IPP Mail Archive: RE: IPP> Implications of introducing new scheme and port f

IPP Mail Archive: RE: IPP> Implications of introducing new scheme and port f

RE: IPP> Implications of introducing new scheme and port f

Josh Cohen (joshco@microsoft.com)
Mon, 1 Jun 1998 12:52:07 -0700

To restate, I disagree.
Standardizing a default destination port for IPP doesnt
affect routing through proxy servers.
The proxy listening port doesnt need to change.
Just like when doing 'normal' http, the proxy listening
port has nothing to do with the destination port in the URL.

If you have a URL:

and a proxy setting of

the proxy's listening port typically is 8080 or 80,
but does not matter. The client http library knows
via some config setting which port and host to connect
to when speaking the 'http proxy mechanism'.

The only restraint is if your proxy is configured to
restrict URLS to only port 80.
eg proxied URLs of the type:

which due to the popularity of servers running
on ports other than 80 (perhaps for a user non-root server
on a unix machine), is difficult to maintain.

> -----Original Message-----
> From: PETER_E_MELLQUIST@hp-roseville-om3.om.hp.com
> [mailto:PETER_E_MELLQUIST@hp-roseville-om3.om.hp.com]
> Sent: Monday, June 01, 1998 11:54 AM
> To: manros@cp10.es.xerox.com
> Cc: http-wg@cuckoo.hpl.hp.com; ipp@pwg.org
> Subject: Re: IPP> Implications of introducing new scheme and port f
> Regarding item #2,
> Use of alternative HTTP ports, other than port 80,
> effects the ability
> to move through proxies and firewalls. Using alternative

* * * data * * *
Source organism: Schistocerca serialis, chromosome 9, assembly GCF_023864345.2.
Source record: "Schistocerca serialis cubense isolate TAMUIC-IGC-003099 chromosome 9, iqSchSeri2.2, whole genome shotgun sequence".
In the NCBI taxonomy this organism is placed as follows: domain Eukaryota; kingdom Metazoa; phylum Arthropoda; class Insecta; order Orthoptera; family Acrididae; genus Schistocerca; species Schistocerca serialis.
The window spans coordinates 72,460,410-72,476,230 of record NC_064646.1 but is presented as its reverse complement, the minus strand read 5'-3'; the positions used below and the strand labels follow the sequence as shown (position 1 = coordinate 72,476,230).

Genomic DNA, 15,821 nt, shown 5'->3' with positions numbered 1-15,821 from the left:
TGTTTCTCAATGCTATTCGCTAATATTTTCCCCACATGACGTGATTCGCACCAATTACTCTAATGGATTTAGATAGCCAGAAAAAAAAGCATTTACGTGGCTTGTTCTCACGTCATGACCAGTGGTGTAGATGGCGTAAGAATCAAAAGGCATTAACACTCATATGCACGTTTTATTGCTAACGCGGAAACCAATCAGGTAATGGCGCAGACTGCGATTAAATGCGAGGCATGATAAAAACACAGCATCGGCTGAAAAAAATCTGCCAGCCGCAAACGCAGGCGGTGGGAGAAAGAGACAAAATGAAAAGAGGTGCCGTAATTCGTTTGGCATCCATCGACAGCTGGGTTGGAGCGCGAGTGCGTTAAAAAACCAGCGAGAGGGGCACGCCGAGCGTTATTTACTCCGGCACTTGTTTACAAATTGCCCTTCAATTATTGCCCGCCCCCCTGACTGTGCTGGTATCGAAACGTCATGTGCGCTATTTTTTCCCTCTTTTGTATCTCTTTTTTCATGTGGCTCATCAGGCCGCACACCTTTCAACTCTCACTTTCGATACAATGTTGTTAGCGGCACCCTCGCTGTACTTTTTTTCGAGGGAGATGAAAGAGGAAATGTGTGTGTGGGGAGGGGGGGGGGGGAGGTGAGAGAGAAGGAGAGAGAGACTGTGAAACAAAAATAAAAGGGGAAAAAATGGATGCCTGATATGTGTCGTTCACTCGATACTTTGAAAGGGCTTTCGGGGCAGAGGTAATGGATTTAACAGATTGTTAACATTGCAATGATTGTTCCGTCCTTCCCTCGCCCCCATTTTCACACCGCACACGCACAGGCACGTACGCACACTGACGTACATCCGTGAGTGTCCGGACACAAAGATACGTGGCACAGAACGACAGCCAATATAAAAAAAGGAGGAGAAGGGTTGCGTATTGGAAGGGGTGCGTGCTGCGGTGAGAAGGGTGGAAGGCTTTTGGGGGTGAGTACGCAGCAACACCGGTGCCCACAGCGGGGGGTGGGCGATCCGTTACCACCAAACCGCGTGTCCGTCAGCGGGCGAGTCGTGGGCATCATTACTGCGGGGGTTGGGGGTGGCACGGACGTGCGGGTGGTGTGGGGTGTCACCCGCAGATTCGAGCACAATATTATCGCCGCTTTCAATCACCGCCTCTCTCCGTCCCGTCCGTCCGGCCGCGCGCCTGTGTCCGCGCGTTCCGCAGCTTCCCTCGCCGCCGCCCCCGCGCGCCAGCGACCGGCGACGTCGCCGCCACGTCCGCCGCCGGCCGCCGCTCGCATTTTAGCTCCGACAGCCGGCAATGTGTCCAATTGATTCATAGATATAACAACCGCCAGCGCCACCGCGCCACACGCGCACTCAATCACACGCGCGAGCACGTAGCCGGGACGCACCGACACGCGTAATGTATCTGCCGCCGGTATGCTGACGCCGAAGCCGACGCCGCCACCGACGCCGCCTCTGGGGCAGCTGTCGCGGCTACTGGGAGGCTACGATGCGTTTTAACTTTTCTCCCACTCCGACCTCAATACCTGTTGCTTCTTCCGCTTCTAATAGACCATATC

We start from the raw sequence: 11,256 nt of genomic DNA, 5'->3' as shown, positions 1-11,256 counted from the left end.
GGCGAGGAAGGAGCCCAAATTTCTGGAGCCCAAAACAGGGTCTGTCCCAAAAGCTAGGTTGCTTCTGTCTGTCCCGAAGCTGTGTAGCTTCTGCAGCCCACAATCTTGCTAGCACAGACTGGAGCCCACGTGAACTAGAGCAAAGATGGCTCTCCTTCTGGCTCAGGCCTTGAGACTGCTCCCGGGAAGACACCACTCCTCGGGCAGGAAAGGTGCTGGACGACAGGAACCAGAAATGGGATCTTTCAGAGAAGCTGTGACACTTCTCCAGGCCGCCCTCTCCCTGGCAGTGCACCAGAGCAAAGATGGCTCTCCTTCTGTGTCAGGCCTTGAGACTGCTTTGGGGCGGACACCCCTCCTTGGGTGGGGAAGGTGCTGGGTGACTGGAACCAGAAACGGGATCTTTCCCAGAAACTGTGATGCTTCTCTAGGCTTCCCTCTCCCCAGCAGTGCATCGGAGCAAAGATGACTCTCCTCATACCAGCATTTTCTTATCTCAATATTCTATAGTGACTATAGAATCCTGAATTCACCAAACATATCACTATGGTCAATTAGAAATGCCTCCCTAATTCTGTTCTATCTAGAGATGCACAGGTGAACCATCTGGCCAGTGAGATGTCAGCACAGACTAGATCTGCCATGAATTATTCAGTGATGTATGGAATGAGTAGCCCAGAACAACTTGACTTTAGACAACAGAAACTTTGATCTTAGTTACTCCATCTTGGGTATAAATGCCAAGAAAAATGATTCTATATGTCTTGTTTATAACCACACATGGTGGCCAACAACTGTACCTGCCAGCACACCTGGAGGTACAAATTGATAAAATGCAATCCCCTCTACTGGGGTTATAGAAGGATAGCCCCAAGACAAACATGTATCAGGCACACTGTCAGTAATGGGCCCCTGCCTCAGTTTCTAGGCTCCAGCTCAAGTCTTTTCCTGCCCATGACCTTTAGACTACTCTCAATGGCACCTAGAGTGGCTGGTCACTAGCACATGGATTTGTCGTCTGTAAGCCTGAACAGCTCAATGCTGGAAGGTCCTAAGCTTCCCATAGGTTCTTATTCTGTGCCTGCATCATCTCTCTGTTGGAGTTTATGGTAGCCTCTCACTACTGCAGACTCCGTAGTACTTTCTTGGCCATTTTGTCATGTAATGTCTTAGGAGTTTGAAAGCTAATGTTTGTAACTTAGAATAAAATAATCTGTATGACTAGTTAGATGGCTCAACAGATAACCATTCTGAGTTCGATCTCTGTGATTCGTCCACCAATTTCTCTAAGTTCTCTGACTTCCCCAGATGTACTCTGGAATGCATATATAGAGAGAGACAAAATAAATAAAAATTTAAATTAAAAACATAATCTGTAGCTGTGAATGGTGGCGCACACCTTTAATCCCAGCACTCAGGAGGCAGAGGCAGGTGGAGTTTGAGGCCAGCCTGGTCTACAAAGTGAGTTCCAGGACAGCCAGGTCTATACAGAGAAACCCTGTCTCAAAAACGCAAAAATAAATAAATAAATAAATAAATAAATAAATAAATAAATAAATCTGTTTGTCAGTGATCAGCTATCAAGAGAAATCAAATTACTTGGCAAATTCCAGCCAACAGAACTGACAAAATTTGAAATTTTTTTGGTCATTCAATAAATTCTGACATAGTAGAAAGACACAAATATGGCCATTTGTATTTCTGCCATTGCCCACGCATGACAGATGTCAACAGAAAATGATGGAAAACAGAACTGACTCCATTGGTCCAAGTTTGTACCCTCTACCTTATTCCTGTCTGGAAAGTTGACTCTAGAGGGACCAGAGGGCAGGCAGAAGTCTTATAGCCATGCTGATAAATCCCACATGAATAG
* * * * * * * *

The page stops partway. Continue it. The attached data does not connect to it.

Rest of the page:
> port #'s will
> require reconfiguration of security infrastructure in
> order to allow
> for HTTP connections.
> HP has gone through similar work in the definition and
> standardization
> of HTTP port 280 for Web Based Management Purposes ( see
> IANA port
> list ). Currently port 280 is IANA approved for usage of
> HTTP for
> network management. This works fine for Intranet usage,
> but issues as
> described above result when operating in a secure environments.
> The other issue is that of configuring HTTP servers and
> proxies to
> listen on alternative port #s. While easy to do
> programatically, not
> all commercial HTTP servers allow listening on multiple ports
> concurrently.
> Considering these two issues, partitioning of the URI
> space for IPP on
> HTTP port 80 or HTTP-S (HTTP/(SSL |TLS)) on port 443
> makes better
> sense.
> Peter
> ______________________________ Reply Separator
> _________________________________
> Subject: IPP> Implications of introducing new scheme and port for e
> Author: Non-HP-manros (manros@cp10.es.xerox.com) at
> HP-Roseville,mimegw4
> Date: 6/1/98 10:20 AM
> Hi,
> As most of you know already, the Internet Printing Protocol
> (IPP) WG has
> suggested using HTTP as "transport", with the payload in the
> form of a MIME
> object passed with the POST method.
> As part of the onging IESG review process, the Application
> Area Director
> Keith Moore has suggested to distinguish IPP traffic from
> "normal" HTTP
> traffic by:
> 1) the introduction of a new scheme called "ipp"
> 2) the introduction a new default port number for IPP servers.
> Before the IPP WG responds to those suggestions, the IPP WG
> would like to
> get some advice from the HTTP WG on the implications of such a change.
> In particular, we want some feedback on how easy or difficult
> it would be
> to configure existing web servers to accomodate the suggested changes.
> Please note that many printer vendors are not in the business
> of developing
> web servers or HTTP servers and are dependent on getting
> those compoments
> from other vendors.
> Please respond back to the IPP DL at:
> ipp@pwg.org
> Thanks,
> Carl-Uno Manros
> Chair of the IETF IPP WG